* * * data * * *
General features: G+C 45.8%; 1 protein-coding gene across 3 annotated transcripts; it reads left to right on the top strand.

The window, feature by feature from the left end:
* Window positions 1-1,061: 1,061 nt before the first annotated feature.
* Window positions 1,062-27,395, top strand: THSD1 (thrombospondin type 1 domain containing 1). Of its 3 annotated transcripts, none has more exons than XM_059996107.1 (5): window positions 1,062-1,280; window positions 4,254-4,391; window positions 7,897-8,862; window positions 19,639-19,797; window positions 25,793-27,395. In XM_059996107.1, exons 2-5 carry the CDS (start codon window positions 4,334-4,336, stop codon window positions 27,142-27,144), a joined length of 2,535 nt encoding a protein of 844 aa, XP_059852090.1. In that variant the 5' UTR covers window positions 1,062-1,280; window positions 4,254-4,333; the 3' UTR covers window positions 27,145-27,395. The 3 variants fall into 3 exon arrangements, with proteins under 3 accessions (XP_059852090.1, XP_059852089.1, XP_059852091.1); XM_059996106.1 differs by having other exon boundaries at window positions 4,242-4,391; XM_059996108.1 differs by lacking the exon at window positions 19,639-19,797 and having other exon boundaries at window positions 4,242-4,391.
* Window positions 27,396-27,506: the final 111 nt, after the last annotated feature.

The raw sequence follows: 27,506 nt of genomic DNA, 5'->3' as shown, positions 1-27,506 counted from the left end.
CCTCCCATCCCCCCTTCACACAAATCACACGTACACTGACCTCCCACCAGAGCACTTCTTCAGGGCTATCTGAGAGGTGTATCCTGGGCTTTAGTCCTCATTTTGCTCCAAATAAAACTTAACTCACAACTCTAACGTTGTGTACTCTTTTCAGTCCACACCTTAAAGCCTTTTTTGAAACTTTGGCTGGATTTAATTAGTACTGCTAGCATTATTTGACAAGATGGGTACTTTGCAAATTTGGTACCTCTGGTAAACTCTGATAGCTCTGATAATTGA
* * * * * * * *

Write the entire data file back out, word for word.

General features: G+C 45.8%; 1 protein-coding gene across 3 annotated transcripts; it reads left to right on the top strand.

The window, feature by feature from the left end:
* Window positions 1-1,061: 1,061 nt before the first annotated feature.
* Window positions 1,062-27,395, top strand: THSD1 (thrombospondin type 1 domain containing 1). Of its 3 annotated transcripts, none has more exons than XM_059996107.1 (5): window positions 1,062-1,280; window positions 4,254-4,391; window positions 7,897-8,862; window positions 19,639-19,797; window positions 25,793-27,395. In XM_059996107.1, exons 2-5 carry the CDS (start codon window positions 4,334-4,336, stop codon window positions 27,142-27,144), a joined length of 2,535 nt encoding a protein of 844 aa, XP_059852090.1. In that variant the 5' UTR covers window positions 1,062-1,280; window positions 4,254-4,333; the 3' UTR covers window positions 27,145-27,395. The 3 variants fall into 3 exon arrangements, with proteins under 3 accessions (XP_059852090.1, XP_059852089.1, XP_059852091.1); XM_059996106.1 differs by having other exon boundaries at window positions 4,242-4,391; XM_059996108.1 differs by lacking the exon at window positions 19,639-19,797 and having other exon boundaries at window positions 4,242-4,391.
* Window positions 27,396-27,506: the final 111 nt, after the last annotated feature.

The raw sequence follows: 27,506 nt of genomic DNA, 5'->3' as shown, positions 1-27,506 counted from the left end.
CCTCCCATCCCCCCTTCACACAAATCACACGTACACTGACCTCCCACCAGAGCACTTCTTCAGGGCTATCTGAGAGGTGTATCCTGGGCTTTAGTCCTCATTTTGCTCCAAATAAAACTTAACTCACAACTCTAACGTTGTGTACTCTTTTCAGTCCACACCTTAAAGCCTTTTTTGAAACTTTGGCTGGATTTAATTAGTACTGCTAGCATTATTTGACAAGATGGGTACTTTGCAAATTTGGTACCTCTGGTAAACTCTGATAGCTCTGATAATTGA